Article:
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Hi all
My 1992 2.0 petrol AAC has failed its test on emissions. I dont have access to an emissions tester so does anyone know of any tricks/methods of how to set emissions without the need for expensive equipment?
Thanks in advance
Nigel
 

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1st think on the list would be a full service especially oil change & filter + air filter.
I'd say 9 out of 10 times this will fix most problems. ( From my son who is an MOT tester)
You could also try a petrol additive to clear things in that area.
 

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Fuel additive then a good blast and deliver it hot straight in to the test .Get them to test it right away ,no idling .Almost any old vehicle will fail if it is allowed to idle .If it doesnt pass then ,you have a problem .But never failed in my experience ,yet anyway .Maybe new plugs would help too as well as oil etc.
 

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I agree about the engine service and Italian tune up leading up to the mot test been carried up.

The mot test already does require the engine to be up to working temperature, they won't/shouldn't be able to start the emissions test on a cold engine. They used to clip a temperature gauge into the dipstick tube, might do it a different way these days. Your printout will have the oil temperature recorded on it.

To clear the fumes from idling the emissions machine will not take a reading until the engine is rev'd up to the recommended rpm etc before each section of the test.

So it shouldn't matter if an engine is allowed to idle until warmed up prior to the mot test.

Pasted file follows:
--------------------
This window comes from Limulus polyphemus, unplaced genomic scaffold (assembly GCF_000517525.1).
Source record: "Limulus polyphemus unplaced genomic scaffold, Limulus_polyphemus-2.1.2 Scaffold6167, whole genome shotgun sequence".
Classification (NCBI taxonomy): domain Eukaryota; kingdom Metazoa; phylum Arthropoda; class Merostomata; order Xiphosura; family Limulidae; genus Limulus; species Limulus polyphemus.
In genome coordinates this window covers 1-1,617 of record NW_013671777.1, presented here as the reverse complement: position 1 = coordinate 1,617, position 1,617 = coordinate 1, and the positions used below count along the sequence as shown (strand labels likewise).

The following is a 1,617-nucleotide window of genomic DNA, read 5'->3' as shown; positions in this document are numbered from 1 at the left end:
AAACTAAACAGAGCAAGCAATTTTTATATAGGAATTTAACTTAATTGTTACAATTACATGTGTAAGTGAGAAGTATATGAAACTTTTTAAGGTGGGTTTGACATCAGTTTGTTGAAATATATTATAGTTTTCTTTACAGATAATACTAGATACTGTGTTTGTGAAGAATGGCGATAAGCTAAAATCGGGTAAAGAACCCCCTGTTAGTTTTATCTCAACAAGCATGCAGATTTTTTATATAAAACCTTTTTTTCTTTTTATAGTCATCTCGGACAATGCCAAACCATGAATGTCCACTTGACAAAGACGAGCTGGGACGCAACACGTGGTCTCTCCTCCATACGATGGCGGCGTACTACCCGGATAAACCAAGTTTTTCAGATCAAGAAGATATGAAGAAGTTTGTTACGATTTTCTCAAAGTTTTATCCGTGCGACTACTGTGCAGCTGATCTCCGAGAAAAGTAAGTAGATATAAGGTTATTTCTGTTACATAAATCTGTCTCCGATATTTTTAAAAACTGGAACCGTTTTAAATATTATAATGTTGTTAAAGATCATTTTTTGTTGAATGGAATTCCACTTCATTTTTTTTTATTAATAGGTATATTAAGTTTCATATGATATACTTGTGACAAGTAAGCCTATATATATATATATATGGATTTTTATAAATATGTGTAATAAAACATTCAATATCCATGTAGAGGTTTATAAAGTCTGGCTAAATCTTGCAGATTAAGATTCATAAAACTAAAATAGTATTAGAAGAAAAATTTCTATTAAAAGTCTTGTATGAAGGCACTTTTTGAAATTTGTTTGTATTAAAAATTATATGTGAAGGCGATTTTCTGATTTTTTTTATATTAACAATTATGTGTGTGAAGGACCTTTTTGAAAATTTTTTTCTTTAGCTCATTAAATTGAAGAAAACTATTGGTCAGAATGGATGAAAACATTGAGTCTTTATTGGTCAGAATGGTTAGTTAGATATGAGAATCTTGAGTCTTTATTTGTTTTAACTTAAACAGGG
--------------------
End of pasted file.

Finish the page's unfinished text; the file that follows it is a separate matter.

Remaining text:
(Have you read about the sticker on the vehicle which denotes one of the emissions levels that it is tested against? Depending on the vehicle, it can be 'helped' to pass if this sticker is missing/unreadable.)
 

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Surely, with this being a petrol vehicle, everything would be different? I have older petrol engined vehicles and their engine emissions requirements are pretty easy to meet and my vehicles pass with emissions that are a fraction of the maximum. I suspect there is something broken or bodged on the engine to cause it to fail such an easy test.
 

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Surely, with this being a petrol vehicle, everything would be different? I have older petrol engined vehicles and their engine emissions requirements are pretty easy to meet and my vehicles pass with emissions that are a fraction of the maximum. I suspect there is something broken or bodged on the engine to cause it to fail such an easy test.
You probably look after your vehicle properly.
Most problems come from a vehicle that hasn't. Probably years before the current owner above.
My wife wouldn't get anything done on her car unless I did it. Many people just drive until the thing breaks down & then fix it. Then carry on again until the next break down. I fixed a neighbours car last year, a Peugeot she'd owned from new (18 years) & she hadn't even had the cambelt done in that time. It was hanging by a thread. The reason she brought it to me was the red battery light on the dash. Her auxiliary belt had snapped. We found remnants & the width had shrunk by a half. She hadn't even noticed the 1 inch of water under the back seats sloshing about. The oil filter rubber seal had disintegrated & the paper element was mostly missing, most of it in the rocker cover when we opened it up.
It passed the emissions. :LOL:
 
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